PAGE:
philosophy

Looking in the Brain for the Self is Looking in the Wrong Place

Looking into the brain and trying to find “the self” is like looking into the brain and trying to find “the importance”.
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Almost nobody’s self is unified but your self becomes unified as you struggle to get clear about what is important to you and what isn’t, and then you make (or allow stuff) to fall into line.  In other words it’s not something you find, it’s something you make happen (if you’re lucky and you want to).   A person who hasn’t decided or experienced what’s important and what isn’t would not have a self — there would just be a bunch of feelings and jingles and social roles and expectations and emotions knocking into each other.
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The answer to the question “what is my self” and the answer to the question “what is most important to me” are answers we make together.  Neither answer can be provided by looking into the brain because whatever sort of thing happened in my brain I could still say “Yeah that’s not me, that’s not important, I don’t care about that.”
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So f I had a phobia of dogs I could say “dogs give me this panicky sensation but they’re not actually bad — I don’ think they should be destroyed” and I could seek a pill or a therapy that would cure me of this phobia. If I did that I would not think the fearsomeness of dogs was important and I would not view my panicky reaction in the presence of a dog to be part of my self.  I would view it as a problem that my self has to deal with.
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On the other hand if whenever I saw a dog I went crazy with hatred, and then when I wasn’t in the presence of a dog I didn’t know what I thought about that, then I would be so dissociated my self would be in trouble.
[photo by Jan Lakota]
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6 thoughts on “Looking in the Brain for the Self is Looking in the Wrong Place

  1. N.S. Palmer says:

    A lot of ideas there, all worth attention. Let me focus on just one.

    That our “selves” are either in our brains or identical to them isn’t a new idea. The Roman poet Lucretius (99 – 55 BCE) wrote in De Rerum Natura:

    “All nature, as it is in itself,
    Of two things: there are bodies and there is void
    In which these bodies are and through which they move …
    Impossible without body, must we not
    Admit that mind and spirit are bodily?”

    Today, we have more details. Lucretius didn’t know about neurons, action potentials, Broca’s area, or any of the scientific discoveries in which modern physicalists couch their accounts of mind. But the argument still boils down to this:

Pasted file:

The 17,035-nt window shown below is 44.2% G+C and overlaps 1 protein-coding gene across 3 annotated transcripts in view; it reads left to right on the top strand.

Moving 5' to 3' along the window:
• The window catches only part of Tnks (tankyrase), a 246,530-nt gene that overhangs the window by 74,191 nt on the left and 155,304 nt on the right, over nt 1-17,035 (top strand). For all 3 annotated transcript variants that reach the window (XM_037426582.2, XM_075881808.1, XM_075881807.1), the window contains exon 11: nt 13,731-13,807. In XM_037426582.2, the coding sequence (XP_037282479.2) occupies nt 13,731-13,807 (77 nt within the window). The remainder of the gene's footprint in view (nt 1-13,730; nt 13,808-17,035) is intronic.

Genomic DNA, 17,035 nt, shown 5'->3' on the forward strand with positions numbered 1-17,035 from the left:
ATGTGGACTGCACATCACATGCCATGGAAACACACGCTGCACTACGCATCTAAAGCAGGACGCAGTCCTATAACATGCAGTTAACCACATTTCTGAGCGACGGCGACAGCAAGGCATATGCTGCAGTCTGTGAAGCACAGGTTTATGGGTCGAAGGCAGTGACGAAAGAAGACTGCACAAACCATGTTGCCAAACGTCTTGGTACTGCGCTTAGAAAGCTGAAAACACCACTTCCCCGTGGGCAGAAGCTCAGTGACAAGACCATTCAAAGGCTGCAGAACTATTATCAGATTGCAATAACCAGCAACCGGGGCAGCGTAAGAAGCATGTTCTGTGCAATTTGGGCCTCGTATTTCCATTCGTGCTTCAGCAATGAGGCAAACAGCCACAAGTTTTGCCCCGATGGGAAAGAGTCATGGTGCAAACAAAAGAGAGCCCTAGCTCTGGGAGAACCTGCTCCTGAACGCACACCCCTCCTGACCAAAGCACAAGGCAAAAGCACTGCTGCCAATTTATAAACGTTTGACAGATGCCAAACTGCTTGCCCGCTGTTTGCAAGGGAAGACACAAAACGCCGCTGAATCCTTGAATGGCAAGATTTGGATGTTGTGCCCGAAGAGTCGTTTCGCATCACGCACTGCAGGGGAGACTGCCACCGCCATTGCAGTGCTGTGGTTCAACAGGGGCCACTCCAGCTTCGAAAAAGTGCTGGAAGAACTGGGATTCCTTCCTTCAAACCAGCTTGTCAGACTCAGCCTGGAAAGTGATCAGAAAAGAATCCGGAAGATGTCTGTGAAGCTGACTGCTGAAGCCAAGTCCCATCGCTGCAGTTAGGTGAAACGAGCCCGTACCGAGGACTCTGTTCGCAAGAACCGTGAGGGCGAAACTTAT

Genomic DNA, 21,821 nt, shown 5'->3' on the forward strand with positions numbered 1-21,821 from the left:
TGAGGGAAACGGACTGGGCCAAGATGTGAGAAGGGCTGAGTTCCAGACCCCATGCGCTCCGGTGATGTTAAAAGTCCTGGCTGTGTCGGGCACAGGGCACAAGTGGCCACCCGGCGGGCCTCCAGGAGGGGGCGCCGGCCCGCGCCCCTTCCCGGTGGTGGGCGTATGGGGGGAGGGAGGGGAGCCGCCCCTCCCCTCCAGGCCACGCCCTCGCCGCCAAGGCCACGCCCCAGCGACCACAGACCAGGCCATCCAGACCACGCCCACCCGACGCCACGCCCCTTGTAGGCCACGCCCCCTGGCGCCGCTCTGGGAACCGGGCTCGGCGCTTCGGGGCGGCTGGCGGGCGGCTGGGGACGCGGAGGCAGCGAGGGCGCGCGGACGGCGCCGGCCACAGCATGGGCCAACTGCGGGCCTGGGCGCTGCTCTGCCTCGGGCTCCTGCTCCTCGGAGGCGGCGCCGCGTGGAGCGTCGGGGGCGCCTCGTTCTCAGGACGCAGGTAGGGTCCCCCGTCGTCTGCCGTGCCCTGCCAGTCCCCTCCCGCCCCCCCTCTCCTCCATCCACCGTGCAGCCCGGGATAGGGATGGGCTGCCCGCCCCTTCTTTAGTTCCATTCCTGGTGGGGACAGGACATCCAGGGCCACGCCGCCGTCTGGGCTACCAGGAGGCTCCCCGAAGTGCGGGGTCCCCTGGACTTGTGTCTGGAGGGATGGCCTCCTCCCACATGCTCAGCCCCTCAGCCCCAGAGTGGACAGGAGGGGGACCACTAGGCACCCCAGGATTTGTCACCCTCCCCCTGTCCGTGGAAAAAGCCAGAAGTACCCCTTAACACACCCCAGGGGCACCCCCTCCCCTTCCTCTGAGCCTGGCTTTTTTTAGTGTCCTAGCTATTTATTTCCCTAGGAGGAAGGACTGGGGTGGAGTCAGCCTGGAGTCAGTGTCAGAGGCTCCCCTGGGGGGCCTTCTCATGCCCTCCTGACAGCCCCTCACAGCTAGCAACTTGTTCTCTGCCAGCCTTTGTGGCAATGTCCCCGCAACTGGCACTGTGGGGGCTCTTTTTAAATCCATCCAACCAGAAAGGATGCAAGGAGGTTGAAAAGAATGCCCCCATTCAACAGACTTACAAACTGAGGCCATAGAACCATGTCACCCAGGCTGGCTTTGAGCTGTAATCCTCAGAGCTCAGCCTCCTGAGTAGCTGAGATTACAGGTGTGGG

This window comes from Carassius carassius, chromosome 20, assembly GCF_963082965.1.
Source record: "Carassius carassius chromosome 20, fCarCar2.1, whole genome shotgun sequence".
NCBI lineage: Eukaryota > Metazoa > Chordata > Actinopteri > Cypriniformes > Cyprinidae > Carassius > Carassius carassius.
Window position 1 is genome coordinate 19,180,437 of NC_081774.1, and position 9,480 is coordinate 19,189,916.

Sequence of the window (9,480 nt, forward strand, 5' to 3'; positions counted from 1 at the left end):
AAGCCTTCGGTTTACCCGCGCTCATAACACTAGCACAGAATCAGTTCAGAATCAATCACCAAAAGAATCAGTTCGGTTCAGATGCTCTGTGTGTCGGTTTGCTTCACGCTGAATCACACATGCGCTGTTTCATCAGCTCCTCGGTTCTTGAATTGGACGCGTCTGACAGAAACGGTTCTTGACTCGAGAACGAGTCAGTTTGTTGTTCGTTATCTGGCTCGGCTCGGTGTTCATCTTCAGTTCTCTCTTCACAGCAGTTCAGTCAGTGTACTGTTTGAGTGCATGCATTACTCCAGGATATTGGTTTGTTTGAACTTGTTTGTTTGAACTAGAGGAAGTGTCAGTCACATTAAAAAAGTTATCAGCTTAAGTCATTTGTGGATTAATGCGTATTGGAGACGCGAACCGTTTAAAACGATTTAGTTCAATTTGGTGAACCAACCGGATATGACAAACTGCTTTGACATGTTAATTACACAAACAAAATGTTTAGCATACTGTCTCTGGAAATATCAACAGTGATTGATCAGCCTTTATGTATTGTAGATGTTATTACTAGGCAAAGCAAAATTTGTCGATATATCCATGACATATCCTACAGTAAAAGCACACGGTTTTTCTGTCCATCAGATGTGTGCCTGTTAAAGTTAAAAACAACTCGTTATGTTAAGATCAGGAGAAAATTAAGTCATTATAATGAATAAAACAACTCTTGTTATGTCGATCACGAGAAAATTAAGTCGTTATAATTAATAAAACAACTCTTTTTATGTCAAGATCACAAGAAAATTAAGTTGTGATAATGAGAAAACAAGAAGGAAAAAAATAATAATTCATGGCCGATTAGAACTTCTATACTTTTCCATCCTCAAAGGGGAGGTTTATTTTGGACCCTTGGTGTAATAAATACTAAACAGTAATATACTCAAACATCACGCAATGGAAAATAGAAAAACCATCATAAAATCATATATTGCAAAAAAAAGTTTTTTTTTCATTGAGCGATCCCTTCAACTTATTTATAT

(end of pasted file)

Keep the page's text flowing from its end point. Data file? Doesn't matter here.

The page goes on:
1. Only physical things exist.
    2. But the self exists.
    3. WTF?!
    4. Therefore, the self must be physical.

    Bertrand Russell, of course, thought that the self was a series of classes of sense data, though he changed his mind several times about it, as he did on most issues in his 98-year life. It seems to me the self can be partly explained as a set of beliefs we hold about ourselves. They are answers to the question “What am I?” “I am a writer. I am a father. I am a gamer.” Beyond that, I can’t explain much about what the self is. I believe, without proof, that it’s a manifestation of something transcending this reality, but I can’t say much more than that without lapsing into complete nonsense.

  2. Is a surgical procedure really dealing with ones problems?

    Honestly, this sounds a bit like being ashamed of ones parent/relatives – except here it’s the very origin of the thing that is saying ‘that’s not me, I don’t care about that’ and forgetting to put an ‘i’ in if that one time.

    Can’t choose your family.

  3. Mikey says:

    Having a concept of importance is essential to having a concept of anything else. If you want to identify the edge of something – a dog for example – that edge must have a differentiating factor. As we pick up concepts, our vision goes from white noise to blurry images to a full conceptual map of the world around us (full-ish anyway). But without importance everything would be white noise.

    So why isn’t there a unit for measuring importance? Why aren’t scientists looking into it? You might say “Oh because what’s important for one person isn’t important for another person” but that shouldn’t stop us trying. We could have said the same about size, or sweetness or loudness or anything else that we can measure quite accurately now. I hope someone invents a unit for it. And I hope it’s the French or the Germans or someone like that because then they’re’ll be 1000 milliImps to the Imp and 1000 Imps to the kiloImp, instead of the American version which would have 14 Hellas to the Tight and 22 Tights to the Flag and no one would be able to follow it.

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